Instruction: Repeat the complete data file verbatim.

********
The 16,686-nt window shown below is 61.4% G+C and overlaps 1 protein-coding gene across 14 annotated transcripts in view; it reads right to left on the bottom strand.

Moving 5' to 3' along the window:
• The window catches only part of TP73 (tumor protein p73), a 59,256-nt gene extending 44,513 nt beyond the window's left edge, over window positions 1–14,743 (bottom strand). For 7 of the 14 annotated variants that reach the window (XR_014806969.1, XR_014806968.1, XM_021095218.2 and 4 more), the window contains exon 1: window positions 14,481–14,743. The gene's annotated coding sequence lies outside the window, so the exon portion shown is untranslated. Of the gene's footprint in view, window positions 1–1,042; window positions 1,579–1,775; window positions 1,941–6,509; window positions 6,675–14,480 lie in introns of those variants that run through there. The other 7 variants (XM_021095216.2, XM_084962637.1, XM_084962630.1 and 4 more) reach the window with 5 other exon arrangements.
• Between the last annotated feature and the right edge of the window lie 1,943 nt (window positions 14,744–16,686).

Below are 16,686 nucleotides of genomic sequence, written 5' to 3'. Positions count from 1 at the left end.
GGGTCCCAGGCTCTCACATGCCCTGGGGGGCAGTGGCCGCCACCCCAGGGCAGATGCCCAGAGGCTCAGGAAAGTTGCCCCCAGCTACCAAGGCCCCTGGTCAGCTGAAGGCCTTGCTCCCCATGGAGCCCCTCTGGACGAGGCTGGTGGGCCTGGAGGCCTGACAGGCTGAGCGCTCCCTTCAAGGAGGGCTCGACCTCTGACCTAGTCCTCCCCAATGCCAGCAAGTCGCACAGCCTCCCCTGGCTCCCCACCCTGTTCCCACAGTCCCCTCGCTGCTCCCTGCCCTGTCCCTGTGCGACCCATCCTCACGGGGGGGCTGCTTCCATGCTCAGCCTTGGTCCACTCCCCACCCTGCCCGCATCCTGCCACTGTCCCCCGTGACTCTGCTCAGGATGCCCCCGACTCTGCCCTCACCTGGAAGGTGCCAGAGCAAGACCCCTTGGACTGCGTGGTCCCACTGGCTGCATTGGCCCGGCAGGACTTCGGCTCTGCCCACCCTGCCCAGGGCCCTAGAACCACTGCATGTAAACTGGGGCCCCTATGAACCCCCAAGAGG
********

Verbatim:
The 16,686-nt window shown below is 61.4% G+C and overlaps 1 protein-coding gene across 14 annotated transcripts in view; it reads right to left on the bottom strand.

Moving 5' to 3' along the window:
• The window catches only part of TP73 (tumor protein p73), a 59,256-nt gene extending 44,513 nt beyond the window's left edge, over window positions 1–14,743 (bottom strand). For 7 of the 14 annotated variants that reach the window (XR_014806969.1, XR_014806968.1, XM_021095218.2 and 4 more), the window contains exon 1: window positions 14,481–14,743. The gene's annotated coding sequence lies outside the window, so the exon portion shown is untranslated. Of the gene's footprint in view, window positions 1–1,042; window positions 1,579–1,775; window positions 1,941–6,509; window positions 6,675–14,480 lie in introns of those variants that run through there. The other 7 variants (XM_021095216.2, XM_084962637.1, XM_084962630.1 and 4 more) reach the window with 5 other exon arrangements.
• Between the last annotated feature and the right edge of the window lie 1,943 nt (window positions 14,744–16,686).

Below are 16,686 nucleotides of genomic sequence, written 5' to 3'. Positions count from 1 at the left end.
GGGTCCCAGGCTCTCACATGCCCTGGGGGGCAGTGGCCGCCACCCCAGGGCAGATGCCCAGAGGCTCAGGAAAGTTGCCCCCAGCTACCAAGGCCCCTGGTCAGCTGAAGGCCTTGCTCCCCATGGAGCCCCTCTGGACGAGGCTGGTGGGCCTGGAGGCCTGACAGGCTGAGCGCTCCCTTCAAGGAGGGCTCGACCTCTGACCTAGTCCTCCCCAATGCCAGCAAGTCGCACAGCCTCCCCTGGCTCCCCACCCTGTTCCCACAGTCCCCTCGCTGCTCCCTGCCCTGTCCCTGTGCGACCCATCCTCACGGGGGGGCTGCTTCCATGCTCAGCCTTGGTCCACTCCCCACCCTGCCCGCATCCTGCCACTGTCCCCCGTGACTCTGCTCAGGATGCCCCCGACTCTGCCCTCACCTGGAAGGTGCCAGAGCAAGACCCCTTGGACTGCGTGGTCCCACTGGCTGCATTGGCCCGGCAGGACTTCGGCTCTGCCCACCCTGCCCAGGGCCCTAGAACCACTGCATGTAAACTGGGGCCCCTATGAACCCCCAAGAGG